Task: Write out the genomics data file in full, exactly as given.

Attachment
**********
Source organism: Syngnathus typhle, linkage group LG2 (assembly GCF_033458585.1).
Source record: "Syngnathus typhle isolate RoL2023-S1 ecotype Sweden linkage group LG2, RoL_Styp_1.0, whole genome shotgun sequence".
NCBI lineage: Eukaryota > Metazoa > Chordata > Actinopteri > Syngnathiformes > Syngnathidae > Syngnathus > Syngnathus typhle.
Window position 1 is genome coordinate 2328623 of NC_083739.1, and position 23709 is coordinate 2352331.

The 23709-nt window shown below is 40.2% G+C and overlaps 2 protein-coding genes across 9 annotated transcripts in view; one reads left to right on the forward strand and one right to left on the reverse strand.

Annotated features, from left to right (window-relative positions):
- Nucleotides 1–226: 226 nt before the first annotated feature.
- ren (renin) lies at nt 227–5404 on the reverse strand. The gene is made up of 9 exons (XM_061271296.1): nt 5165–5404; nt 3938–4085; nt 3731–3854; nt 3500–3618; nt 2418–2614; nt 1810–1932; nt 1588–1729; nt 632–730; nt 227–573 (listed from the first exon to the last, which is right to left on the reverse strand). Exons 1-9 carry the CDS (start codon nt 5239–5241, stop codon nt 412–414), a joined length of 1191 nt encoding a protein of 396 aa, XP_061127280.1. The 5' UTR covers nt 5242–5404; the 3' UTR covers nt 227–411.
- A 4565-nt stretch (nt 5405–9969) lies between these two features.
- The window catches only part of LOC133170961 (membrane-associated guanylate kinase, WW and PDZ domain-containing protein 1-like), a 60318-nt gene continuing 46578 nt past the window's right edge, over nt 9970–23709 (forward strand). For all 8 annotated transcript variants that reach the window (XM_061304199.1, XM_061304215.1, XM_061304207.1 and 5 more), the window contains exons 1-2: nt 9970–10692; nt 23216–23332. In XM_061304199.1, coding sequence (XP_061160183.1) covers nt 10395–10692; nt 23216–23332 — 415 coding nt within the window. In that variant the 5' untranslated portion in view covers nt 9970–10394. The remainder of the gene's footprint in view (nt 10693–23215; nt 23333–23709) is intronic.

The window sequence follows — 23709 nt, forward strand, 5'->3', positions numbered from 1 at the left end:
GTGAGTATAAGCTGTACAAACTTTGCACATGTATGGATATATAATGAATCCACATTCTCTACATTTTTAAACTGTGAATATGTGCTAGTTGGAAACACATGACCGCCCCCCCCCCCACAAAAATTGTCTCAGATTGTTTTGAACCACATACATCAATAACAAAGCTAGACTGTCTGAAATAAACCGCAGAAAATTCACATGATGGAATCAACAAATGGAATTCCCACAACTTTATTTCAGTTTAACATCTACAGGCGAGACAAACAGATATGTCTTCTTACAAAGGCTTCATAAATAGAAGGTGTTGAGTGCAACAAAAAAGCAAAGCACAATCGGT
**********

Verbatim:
Source organism: Syngnathus typhle, linkage group LG2 (assembly GCF_033458585.1).
Source record: "Syngnathus typhle isolate RoL2023-S1 ecotype Sweden linkage group LG2, RoL_Styp_1.0, whole genome shotgun sequence".
NCBI lineage: Eukaryota > Metazoa > Chordata > Actinopteri > Syngnathiformes > Syngnathidae > Syngnathus > Syngnathus typhle.
Window position 1 is genome coordinate 2328623 of NC_083739.1, and position 23709 is coordinate 2352331.

The 23709-nt window shown below is 40.2% G+C and overlaps 2 protein-coding genes across 9 annotated transcripts in view; one reads left to right on the forward strand and one right to left on the reverse strand.

Annotated features, from left to right (window-relative positions):
- Nucleotides 1–226: 226 nt before the first annotated feature.
- ren (renin) lies at nt 227–5404 on the reverse strand. The gene is made up of 9 exons (XM_061271296.1): nt 5165–5404; nt 3938–4085; nt 3731–3854; nt 3500–3618; nt 2418–2614; nt 1810–1932; nt 1588–1729; nt 632–730; nt 227–573 (listed from the first exon to the last, which is right to left on the reverse strand). Exons 1-9 carry the CDS (start codon nt 5239–5241, stop codon nt 412–414), a joined length of 1191 nt encoding a protein of 396 aa, XP_061127280.1. The 5' UTR covers nt 5242–5404; the 3' UTR covers nt 227–411.
- A 4565-nt stretch (nt 5405–9969) lies between these two features.
- The window catches only part of LOC133170961 (membrane-associated guanylate kinase, WW and PDZ domain-containing protein 1-like), a 60318-nt gene continuing 46578 nt past the window's right edge, over nt 9970–23709 (forward strand). For all 8 annotated transcript variants that reach the window (XM_061304199.1, XM_061304215.1, XM_061304207.1 and 5 more), the window contains exons 1-2: nt 9970–10692; nt 23216–23332. In XM_061304199.1, coding sequence (XP_061160183.1) covers nt 10395–10692; nt 23216–23332 — 415 coding nt within the window. In that variant the 5' untranslated portion in view covers nt 9970–10394. The remainder of the gene's footprint in view (nt 10693–23215; nt 23333–23709) is intronic.

The window sequence follows — 23709 nt, forward strand, 5'->3', positions numbered from 1 at the left end:
GTGAGTATAAGCTGTACAAACTTTGCACATGTATGGATATATAATGAATCCACATTCTCTACATTTTTAAACTGTGAATATGTGCTAGTTGGAAACACATGACCGCCCCCCCCCCCACAAAAATTGTCTCAGATTGTTTTGAACCACATACATCAATAACAAAGCTAGACTGTCTGAAATAAACCGCAGAAAATTCACATGATGGAATCAACAAATGGAATTCCCACAACTTTATTTCAGTTTAACATCTACAGGCGAGACAAACAGATATGTCTTCTTACAAAGGCTTCATAAATAGAAGGTGTTGAGTGCAACAAAAAAGCAAAGCACAATCGGT